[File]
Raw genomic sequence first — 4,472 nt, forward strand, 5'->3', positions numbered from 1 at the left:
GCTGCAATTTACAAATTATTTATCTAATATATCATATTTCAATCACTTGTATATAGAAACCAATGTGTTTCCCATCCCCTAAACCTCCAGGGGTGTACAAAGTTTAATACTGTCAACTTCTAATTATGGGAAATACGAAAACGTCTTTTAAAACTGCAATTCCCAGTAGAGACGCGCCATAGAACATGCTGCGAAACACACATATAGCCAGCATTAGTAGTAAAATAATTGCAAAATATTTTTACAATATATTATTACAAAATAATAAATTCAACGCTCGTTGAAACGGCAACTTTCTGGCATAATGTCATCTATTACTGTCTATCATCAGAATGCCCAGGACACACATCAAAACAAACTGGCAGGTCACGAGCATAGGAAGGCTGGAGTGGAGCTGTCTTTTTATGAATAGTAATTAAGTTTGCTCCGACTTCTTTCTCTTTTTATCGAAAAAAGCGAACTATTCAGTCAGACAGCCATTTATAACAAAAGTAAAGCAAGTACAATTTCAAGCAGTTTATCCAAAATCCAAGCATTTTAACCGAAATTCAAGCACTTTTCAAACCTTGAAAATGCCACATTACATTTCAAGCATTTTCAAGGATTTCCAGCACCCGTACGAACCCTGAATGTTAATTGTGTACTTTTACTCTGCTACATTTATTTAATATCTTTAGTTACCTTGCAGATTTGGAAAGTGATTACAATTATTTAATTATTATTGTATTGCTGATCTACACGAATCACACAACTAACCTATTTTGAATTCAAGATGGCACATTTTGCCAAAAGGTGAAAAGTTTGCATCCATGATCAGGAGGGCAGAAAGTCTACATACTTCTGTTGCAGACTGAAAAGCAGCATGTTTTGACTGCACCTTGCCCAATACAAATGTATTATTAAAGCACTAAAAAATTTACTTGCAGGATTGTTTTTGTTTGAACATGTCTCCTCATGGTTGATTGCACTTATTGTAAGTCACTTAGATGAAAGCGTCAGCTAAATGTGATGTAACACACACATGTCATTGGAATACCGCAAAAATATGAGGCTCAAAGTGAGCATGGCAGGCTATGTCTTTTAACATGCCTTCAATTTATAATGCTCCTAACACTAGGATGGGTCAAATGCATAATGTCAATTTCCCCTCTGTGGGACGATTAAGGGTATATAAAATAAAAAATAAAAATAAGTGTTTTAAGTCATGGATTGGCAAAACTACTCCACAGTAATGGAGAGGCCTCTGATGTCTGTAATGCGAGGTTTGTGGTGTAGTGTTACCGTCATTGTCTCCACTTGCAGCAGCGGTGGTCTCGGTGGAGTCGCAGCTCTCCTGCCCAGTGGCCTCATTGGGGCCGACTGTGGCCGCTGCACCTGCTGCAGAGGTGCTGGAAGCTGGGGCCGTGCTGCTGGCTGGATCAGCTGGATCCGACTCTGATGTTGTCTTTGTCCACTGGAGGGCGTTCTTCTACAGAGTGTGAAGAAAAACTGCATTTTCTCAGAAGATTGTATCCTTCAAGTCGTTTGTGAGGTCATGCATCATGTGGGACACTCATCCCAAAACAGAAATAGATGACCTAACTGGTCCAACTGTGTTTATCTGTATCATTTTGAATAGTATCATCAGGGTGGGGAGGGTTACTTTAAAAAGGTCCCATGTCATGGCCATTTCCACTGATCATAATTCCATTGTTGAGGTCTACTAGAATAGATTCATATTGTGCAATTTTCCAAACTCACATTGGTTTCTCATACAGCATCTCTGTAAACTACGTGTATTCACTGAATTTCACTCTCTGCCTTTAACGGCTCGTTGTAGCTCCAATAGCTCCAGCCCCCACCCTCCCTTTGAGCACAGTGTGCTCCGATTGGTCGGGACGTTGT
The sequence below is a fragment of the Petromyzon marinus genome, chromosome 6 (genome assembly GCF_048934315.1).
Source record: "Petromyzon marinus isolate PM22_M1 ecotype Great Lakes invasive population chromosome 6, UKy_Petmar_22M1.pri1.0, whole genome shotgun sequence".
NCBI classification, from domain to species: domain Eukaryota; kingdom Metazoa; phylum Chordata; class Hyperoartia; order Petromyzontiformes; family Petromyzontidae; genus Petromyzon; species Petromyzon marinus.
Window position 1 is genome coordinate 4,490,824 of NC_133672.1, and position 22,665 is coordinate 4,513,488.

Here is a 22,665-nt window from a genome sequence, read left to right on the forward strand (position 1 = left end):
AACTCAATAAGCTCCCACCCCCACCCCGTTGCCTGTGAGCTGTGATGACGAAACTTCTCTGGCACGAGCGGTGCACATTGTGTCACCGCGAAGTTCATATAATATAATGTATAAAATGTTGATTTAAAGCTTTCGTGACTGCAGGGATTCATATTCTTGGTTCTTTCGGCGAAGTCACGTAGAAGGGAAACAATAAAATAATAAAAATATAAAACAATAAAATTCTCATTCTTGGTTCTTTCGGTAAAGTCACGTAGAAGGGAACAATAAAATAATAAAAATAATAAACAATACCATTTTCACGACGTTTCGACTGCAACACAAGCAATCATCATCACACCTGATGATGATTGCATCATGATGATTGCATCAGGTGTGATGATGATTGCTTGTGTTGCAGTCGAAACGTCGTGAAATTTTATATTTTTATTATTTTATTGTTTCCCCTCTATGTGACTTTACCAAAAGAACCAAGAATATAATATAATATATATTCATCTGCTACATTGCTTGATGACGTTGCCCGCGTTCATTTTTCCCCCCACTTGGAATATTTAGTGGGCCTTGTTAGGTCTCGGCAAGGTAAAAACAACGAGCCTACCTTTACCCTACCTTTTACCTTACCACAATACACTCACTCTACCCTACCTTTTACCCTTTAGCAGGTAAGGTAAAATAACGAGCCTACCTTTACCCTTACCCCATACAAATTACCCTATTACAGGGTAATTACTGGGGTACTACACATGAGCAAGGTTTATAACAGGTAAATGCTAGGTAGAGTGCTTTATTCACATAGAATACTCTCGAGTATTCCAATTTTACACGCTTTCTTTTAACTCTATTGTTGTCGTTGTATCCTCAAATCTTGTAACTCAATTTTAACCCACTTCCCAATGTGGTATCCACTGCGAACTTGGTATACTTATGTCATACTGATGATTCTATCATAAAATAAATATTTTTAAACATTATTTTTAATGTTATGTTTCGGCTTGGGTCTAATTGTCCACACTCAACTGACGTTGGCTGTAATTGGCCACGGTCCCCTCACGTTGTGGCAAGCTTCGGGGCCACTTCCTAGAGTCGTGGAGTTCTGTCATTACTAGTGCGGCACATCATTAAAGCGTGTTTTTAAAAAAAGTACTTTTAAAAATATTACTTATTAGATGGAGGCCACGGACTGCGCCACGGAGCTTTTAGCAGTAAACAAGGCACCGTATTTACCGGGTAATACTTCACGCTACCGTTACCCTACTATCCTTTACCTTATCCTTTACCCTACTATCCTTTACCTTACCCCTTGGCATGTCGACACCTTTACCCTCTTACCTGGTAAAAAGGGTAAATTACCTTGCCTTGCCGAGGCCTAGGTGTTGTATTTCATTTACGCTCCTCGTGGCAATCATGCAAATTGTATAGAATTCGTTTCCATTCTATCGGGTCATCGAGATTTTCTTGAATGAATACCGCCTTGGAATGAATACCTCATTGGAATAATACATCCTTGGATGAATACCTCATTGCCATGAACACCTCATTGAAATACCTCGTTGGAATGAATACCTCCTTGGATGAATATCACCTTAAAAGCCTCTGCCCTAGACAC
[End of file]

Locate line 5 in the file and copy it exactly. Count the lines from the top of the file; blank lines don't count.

NCBI classification, from domain to species: domain Eukaryota; kingdom Metazoa; phylum Chordata; class Hyperoartia; order Petromyzontiformes; family Petromyzontidae; genus Petromyzon; species Petromyzon marinus.